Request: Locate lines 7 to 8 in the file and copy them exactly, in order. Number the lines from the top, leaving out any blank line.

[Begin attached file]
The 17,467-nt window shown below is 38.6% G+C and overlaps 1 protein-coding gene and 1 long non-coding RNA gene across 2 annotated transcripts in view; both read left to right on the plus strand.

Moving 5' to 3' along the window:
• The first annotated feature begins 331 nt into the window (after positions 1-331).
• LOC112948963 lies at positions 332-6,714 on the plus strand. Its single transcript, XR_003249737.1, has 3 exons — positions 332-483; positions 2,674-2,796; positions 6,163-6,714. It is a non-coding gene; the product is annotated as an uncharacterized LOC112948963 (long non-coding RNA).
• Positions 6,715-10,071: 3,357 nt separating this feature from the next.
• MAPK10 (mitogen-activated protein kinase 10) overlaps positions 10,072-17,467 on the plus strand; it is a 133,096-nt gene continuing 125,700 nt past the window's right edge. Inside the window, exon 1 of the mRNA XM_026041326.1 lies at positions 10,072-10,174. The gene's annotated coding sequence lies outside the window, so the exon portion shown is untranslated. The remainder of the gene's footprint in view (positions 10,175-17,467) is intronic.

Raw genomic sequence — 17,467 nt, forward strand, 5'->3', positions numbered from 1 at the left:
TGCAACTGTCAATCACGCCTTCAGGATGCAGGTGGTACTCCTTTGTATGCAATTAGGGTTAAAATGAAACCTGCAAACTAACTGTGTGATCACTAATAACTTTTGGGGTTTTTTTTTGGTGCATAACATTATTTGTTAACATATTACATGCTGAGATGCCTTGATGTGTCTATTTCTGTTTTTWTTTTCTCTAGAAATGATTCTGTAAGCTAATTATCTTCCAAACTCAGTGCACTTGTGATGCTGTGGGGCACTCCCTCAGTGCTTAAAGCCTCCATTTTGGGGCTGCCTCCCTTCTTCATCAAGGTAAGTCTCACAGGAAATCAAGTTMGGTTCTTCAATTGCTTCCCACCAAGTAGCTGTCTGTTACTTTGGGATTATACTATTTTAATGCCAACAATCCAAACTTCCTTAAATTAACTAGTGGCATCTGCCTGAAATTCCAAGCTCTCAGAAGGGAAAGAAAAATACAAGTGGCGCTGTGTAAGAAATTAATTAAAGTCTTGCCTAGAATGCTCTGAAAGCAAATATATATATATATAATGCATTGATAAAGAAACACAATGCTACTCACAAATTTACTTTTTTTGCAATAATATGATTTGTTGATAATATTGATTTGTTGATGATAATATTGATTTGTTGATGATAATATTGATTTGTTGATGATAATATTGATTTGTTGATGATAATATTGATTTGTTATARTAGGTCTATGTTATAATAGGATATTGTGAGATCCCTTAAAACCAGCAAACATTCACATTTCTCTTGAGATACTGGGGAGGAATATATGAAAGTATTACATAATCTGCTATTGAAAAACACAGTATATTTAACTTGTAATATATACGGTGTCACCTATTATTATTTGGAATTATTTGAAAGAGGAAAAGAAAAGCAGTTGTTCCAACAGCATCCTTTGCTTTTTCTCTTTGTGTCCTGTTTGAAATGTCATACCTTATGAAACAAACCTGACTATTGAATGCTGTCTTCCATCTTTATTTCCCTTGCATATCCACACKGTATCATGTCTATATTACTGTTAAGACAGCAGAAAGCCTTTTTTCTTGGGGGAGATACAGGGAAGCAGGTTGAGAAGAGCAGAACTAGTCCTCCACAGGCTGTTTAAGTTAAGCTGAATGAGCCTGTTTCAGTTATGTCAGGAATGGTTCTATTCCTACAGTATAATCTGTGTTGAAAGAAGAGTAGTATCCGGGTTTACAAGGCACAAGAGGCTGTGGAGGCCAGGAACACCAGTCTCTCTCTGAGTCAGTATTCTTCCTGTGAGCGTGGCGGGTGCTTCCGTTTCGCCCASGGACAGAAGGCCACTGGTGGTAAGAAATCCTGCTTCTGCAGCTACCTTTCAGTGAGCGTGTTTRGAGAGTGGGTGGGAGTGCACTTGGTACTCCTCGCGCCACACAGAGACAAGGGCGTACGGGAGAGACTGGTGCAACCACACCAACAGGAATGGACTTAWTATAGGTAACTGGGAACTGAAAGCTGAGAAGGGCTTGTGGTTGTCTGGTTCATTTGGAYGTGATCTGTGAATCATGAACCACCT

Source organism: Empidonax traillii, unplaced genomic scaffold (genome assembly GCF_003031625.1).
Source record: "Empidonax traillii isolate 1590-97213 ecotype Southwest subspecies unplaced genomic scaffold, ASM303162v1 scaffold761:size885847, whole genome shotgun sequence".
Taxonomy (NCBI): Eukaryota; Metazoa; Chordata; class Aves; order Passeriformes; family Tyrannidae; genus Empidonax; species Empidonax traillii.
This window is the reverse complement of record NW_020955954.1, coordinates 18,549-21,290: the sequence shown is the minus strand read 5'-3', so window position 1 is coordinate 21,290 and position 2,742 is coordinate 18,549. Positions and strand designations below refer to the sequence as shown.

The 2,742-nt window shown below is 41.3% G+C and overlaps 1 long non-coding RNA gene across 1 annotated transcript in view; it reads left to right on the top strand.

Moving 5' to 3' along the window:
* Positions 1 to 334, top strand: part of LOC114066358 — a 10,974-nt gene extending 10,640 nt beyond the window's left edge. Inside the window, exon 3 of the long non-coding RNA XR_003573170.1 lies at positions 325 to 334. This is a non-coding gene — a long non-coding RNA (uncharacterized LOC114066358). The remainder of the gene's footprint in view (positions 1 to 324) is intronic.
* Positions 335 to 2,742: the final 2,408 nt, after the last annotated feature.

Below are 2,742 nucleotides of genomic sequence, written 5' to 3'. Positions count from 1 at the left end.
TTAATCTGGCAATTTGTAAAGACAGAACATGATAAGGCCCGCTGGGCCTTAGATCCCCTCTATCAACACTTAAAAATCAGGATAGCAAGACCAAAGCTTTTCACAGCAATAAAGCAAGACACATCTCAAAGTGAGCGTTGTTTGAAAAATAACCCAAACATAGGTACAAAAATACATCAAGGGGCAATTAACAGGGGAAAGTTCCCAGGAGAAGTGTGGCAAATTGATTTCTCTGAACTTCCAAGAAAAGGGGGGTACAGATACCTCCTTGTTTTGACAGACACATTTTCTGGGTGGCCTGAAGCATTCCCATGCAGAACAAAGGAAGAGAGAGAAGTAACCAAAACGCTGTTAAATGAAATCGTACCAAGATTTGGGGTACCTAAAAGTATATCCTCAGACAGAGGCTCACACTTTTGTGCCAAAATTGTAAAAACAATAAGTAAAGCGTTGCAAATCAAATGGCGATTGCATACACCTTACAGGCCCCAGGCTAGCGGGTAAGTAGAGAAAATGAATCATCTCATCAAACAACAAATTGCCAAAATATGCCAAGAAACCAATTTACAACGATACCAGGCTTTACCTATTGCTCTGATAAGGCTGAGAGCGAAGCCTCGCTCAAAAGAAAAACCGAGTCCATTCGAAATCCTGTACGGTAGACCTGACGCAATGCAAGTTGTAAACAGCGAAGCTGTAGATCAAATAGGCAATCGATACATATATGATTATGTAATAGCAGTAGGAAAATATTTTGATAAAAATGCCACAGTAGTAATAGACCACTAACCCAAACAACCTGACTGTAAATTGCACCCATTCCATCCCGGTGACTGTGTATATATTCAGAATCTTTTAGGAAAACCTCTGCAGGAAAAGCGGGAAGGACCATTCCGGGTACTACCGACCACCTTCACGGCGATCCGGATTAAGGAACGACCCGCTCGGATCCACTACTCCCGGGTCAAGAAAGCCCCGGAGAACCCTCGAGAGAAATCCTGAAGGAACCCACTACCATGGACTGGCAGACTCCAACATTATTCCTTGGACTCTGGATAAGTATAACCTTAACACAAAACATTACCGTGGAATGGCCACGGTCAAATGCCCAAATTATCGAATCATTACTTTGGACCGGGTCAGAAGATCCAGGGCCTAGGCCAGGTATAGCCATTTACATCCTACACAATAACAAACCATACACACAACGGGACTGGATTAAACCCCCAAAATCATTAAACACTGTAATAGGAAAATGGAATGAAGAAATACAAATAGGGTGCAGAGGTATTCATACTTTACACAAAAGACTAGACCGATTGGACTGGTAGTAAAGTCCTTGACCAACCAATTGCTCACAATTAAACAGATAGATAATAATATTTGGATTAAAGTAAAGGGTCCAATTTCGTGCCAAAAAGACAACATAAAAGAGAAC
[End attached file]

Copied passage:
Raw genomic sequence — 17,467 nt, forward strand, 5'->3', positions numbered from 1 at the left:
TGCAACTGTCAATCACGCCTTCAGGATGCAGGTGGTACTCCTTTGTATGCAATTAGGGTTAAAATGAAACCTGCAAACTAACTGTGTGATCACTAATAACTTTTGGGGTTTTTTTTTGGTGCATAACATTATTTGTTAACATATTACATGCTGAGATGCCTTGATGTGTCTATTTCTGTTTTTWTTTTCTCTAGAAATGATTCTGTAAGCTAATTATCTTCCAAACTCAGTGCACTTGTGATGCTGTGGGGCACTCCCTCAGTGCTTAAAGCCTCCATTTTGGGGCTGCCTCCCTTCTTCATCAAGGTAAGTCTCACAGGAAATCAAGTTMGGTTCTTCAATTGCTTCCCACCAAGTAGCTGTCTGTTACTTTGGGATTATACTATTTTAATGCCAACAATCCAAACTTCCTTAAATTAACTAGTGGCATCTGCCTGAAATTCCAAGCTCTCAGAAGGGAAAGAAAAATACAAGTGGCGCTGTGTAAGAAATTAATTAAAGTCTTGCCTAGAATGCTCTGAAAGCAAATATATATATATATAATGCATTGATAAAGAAACACAATGCTACTCACAAATTTACTTTTTTTGCAATAATATGATTTGTTGATAATATTGATTTGTTGATGATAATATTGATTTGTTGATGATAATATTGATTTGTTGATGATAATATTGATTTGTTGATGATAATATTGATTTGTTATARTAGGTCTATGTTATAATAGGATATTGTGAGATCCCTTAAAACCAGCAAACATTCACATTTCTCTTGAGATACTGGGGAGGAATATATGAAAGTATTACATAATCTGCTATTGAAAAACACAGTATATTTAACTTGTAATATATACGGTGTCACCTATTATTATTTGGAATTATTTGAAAGAGGAAAAGAAAAGCAGTTGTTCCAACAGCATCCTTTGCTTTTTCTCTTTGTGTCCTGTTTGAAATGTCATACCTTATGAAACAAACCTGACTATTGAATGCTGTCTTCCATCTTTATTTCCCTTGCATATCCACACKGTATCATGTCTATATTACTGTTAAGACAGCAGAAAGCCTTTTTTCTTGGGGGAGATACAGGGAAGCAGGTTGAGAAGAGCAGAACTAGTCCTCCACAGGCTGTTTAAGTTAAGCTGAATGAGCCTGTTTCAGTTATGTCAGGAATGGTTCTATTCCTACAGTATAATCTGTGTTGAAAGAAGAGTAGTATCCGGGTTTACAAGGCACAAGAGGCTGTGGAGGCCAGGAACACCAGTCTCTCTCTGAGTCAGTATTCTTCCTGTGAGCGTGGCGGGTGCTTCCGTTTCGCCCASGGACAGAAGGCCACTGGTGGTAAGAAATCCTGCTTCTGCAGCTACCTTTCAGTGAGCGTGTTTRGAGAGTGGGTGGGAGTGCACTTGGTACTCCTCGCGCCACACAGAGACAAGGGCGTACGGGAGAGACTGGTGCAACCACACCAACAGGAATGGACTTAWTATAGGTAACTGGGAACTGAAAGCTGAGAAGGGCTTGTGGTTGTCTGGTTCATTTGGAYGTGATCTGTGAATCATGAACCACCT